The Centers for Medicare and Medicaid Services (CMS) and Congress have begun to develop and test different approaches to better manage care for chronically ill beneficiaries. This has included the promotion of Chronic Care Management (CCM) to better control costs while improving the quality of care and outcomes for Medicare beneficiaries suffering from multiple chronic conditions. More specifically, CMS has supported the testing of innovative approaches including the use of home-based primary care teams to improve beneficiary health for this difficult to manage patient population while controlling costs.

Within CMS' proposed Medicare rule for the 2015 Physician Fee Schedule, the agency proposed reforms to practice standards, payment, and supervision of clinical staff requirements for providers furnishing CCM services in addition to myriad other issues.

Kindred used the public comment period as an opportunity to specifically address CCM, promote the ideas contained within ourBlueprint for Post-Acute Care Reform, highlight Kindred at Home's Home-Based Primary Care program, and illustrate how CMS' CCM proposals align with Kindred's strategic goals.

Kindred Recommendations

Within Kindred's specific recommendations to CMS:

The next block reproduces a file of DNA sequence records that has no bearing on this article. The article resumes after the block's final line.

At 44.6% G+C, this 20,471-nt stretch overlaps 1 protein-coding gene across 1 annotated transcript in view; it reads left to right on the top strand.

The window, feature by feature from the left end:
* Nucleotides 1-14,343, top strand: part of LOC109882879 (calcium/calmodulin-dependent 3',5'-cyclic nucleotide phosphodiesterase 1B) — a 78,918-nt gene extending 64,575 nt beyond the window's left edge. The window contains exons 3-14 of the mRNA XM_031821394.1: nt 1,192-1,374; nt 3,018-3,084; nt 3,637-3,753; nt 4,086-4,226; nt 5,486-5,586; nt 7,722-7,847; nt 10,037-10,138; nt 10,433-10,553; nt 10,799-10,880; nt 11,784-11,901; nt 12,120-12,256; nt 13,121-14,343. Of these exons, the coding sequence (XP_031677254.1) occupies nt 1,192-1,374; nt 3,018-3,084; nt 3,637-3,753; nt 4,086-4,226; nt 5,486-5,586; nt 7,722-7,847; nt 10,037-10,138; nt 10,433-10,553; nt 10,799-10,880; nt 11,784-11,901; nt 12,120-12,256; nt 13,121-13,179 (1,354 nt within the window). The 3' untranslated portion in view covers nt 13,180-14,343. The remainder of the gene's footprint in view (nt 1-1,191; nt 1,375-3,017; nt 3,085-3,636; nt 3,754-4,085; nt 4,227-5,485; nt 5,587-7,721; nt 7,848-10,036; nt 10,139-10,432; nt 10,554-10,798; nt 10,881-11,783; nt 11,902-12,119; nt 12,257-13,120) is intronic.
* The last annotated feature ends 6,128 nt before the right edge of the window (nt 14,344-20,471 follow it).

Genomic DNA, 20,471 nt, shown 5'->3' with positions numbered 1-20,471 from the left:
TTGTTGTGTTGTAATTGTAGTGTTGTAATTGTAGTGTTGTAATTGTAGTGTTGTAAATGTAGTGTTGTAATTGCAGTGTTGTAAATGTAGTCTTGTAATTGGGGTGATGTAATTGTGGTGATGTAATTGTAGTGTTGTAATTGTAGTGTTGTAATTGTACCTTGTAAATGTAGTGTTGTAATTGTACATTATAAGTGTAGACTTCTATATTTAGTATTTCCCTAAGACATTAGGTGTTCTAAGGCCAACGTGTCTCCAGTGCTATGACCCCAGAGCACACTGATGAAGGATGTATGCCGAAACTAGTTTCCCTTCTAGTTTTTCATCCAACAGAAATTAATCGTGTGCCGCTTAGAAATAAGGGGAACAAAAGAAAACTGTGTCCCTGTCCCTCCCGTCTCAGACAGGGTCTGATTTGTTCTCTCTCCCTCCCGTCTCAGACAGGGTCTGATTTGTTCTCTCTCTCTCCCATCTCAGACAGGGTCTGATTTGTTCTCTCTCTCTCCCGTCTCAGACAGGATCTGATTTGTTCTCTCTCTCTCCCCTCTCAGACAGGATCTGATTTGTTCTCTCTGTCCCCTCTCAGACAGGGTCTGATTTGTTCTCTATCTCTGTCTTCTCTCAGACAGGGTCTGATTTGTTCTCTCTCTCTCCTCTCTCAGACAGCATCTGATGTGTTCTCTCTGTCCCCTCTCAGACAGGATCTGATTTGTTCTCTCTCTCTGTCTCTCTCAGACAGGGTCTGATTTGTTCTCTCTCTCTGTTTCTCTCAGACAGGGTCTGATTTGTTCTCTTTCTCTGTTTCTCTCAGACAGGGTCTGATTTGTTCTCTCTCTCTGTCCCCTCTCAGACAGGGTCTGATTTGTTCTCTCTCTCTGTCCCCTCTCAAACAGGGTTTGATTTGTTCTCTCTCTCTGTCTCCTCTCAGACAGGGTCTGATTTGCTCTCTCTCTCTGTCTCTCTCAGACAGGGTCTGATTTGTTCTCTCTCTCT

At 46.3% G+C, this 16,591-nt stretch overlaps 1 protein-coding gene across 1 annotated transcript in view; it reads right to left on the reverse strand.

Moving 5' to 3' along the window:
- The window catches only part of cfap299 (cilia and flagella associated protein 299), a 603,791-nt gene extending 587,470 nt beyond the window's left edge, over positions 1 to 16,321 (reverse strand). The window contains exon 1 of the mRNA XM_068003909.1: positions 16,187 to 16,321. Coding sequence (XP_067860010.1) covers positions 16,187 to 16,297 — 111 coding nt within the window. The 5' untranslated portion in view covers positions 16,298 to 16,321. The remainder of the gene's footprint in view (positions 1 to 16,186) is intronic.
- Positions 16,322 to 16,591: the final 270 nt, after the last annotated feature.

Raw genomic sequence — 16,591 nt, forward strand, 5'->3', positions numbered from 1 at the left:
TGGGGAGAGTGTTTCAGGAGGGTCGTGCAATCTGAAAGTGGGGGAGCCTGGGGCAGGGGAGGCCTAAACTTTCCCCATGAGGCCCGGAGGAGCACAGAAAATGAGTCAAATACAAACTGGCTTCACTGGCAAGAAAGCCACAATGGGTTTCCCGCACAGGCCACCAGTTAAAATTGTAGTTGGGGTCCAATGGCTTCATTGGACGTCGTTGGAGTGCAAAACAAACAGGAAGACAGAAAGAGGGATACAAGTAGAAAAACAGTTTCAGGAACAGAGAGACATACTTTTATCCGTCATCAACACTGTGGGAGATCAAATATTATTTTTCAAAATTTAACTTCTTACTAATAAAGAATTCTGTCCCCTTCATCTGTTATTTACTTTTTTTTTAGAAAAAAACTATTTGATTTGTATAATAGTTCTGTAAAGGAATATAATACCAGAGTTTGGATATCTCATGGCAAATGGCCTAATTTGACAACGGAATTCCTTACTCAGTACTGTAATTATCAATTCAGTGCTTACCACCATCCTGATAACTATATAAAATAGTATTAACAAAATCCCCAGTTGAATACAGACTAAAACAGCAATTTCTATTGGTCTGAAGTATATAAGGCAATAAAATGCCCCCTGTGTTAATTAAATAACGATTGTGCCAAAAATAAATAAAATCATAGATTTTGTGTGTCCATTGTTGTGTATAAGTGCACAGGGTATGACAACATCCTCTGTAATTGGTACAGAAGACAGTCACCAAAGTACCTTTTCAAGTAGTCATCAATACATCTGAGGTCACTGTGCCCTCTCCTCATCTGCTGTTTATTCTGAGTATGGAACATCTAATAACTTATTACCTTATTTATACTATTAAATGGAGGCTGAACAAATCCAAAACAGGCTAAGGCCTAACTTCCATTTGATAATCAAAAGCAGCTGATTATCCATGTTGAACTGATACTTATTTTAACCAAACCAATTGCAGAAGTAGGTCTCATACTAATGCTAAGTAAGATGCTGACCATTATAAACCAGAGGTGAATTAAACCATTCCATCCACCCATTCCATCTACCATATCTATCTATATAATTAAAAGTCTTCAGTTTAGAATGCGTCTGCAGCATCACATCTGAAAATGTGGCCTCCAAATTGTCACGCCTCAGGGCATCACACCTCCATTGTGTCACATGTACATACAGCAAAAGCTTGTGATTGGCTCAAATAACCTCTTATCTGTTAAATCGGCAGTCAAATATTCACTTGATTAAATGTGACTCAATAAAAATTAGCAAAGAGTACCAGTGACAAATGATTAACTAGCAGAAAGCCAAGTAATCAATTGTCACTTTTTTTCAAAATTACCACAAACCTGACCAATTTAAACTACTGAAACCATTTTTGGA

• "We commend CMS for streamlining the formerly proposed practice standards by making standards general rather than specific. This will enable greater and more varied provider participation, especially by eliminating practice elements that are of high cost, yet unproven outcome-related value.
  • "While important, we urge CMS not to be overly prescriptive in requiring written authorizations for CCM, which could inadvertently limit the scope of this important service."

The Kindred Experience

Our comments also sought to illustrate how Kindred has already put CCM into practice, and how proposals within the rule could enhance that ability:

"Kindred's Home-Based Primary Care (HBPC) program plans to use the CCM payment to operationalize regular comprehensive care plan meetings, driven by each patient's goals of care, their specific medical conditions, and their needs. Development of a formal plan of care for each patient will be a centerpiece of this effort. To date, our HBPC program has reduced hospitalizations by approximately 67 percent, 30-day all cause readmissions to 7 percent, and enables 85 percent of our terminally ill patients to die at home."

Next Steps

CMS will take into account all stakeholder comments in crafting its final physician fee schedule rule, which will be issued later this fall in early November. The payment changes and regulatory updates will go into effect on January 1, 2015. We will provide updates upon issuance of a final rule.